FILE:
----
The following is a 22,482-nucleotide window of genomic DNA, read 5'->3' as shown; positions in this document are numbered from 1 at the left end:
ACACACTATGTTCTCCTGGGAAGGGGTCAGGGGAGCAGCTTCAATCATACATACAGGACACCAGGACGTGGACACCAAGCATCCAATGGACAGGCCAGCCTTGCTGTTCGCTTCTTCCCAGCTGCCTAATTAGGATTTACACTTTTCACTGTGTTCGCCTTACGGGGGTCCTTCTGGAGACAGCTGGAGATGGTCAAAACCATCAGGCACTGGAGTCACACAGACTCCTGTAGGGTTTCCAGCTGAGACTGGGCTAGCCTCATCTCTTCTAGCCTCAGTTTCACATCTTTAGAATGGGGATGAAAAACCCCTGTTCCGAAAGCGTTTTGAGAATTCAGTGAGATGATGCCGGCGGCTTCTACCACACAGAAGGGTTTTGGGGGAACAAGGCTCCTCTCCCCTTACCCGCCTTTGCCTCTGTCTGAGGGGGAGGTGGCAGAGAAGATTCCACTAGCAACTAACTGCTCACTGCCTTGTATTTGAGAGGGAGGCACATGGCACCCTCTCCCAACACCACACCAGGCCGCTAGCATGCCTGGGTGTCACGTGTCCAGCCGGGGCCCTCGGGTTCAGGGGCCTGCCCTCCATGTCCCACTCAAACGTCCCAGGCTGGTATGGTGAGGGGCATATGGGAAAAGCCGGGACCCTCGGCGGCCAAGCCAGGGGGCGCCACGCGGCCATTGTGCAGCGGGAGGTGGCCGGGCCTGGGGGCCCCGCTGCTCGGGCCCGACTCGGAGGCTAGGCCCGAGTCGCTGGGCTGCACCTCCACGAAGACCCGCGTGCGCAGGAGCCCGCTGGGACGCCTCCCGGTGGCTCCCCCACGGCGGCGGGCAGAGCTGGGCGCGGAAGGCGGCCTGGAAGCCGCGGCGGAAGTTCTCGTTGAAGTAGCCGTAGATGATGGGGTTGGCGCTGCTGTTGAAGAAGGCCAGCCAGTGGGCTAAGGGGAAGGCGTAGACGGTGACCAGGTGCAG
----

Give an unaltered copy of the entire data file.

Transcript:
The following is a 22,482-nucleotide window of genomic DNA, read 5'->3' as shown; positions in this document are numbered from 1 at the left end:
ACACACTATGTTCTCCTGGGAAGGGGTCAGGGGAGCAGCTTCAATCATACATACAGGACACCAGGACGTGGACACCAAGCATCCAATGGACAGGCCAGCCTTGCTGTTCGCTTCTTCCCAGCTGCCTAATTAGGATTTACACTTTTCACTGTGTTCGCCTTACGGGGGTCCTTCTGGAGACAGCTGGAGATGGTCAAAACCATCAGGCACTGGAGTCACACAGACTCCTGTAGGGTTTCCAGCTGAGACTGGGCTAGCCTCATCTCTTCTAGCCTCAGTTTCACATCTTTAGAATGGGGATGAAAAACCCCTGTTCCGAAAGCGTTTTGAGAATTCAGTGAGATGATGCCGGCGGCTTCTACCACACAGAAGGGTTTTGGGGGAACAAGGCTCCTCTCCCCTTACCCGCCTTTGCCTCTGTCTGAGGGGGAGGTGGCAGAGAAGATTCCACTAGCAACTAACTGCTCACTGCCTTGTATTTGAGAGGGAGGCACATGGCACCCTCTCCCAACACCACACCAGGCCGCTAGCATGCCTGGGTGTCACGTGTCCAGCCGGGGCCCTCGGGTTCAGGGGCCTGCCCTCCATGTCCCACTCAAACGTCCCAGGCTGGTATGGTGAGGGGCATATGGGAAAAGCCGGGACCCTCGGCGGCCAAGCCAGGGGGCGCCACGCGGCCATTGTGCAGCGGGAGGTGGCCGGGCCTGGGGGCCCCGCTGCTCGGGCCCGACTCGGAGGCTAGGCCCGAGTCGCTGGGCTGCACCTCCACGAAGACCCGCGTGCGCAGGAGCCCGCTGGGACGCCTCCCGGTGGCTCCCCCACGGCGGCGGGCAGAGCTGGGCGCGGAAGGCGGCCTGGAAGCCGCGGCGGAAGTTCTCGTTGAAGTAGCCGTAGATGATGGGGTTGGCGCTGCTGTTGAAGAAGGCCAGCCAGTGGGCTAAGGGGAAGGCGTAGACGGTGACCAGGTGCAG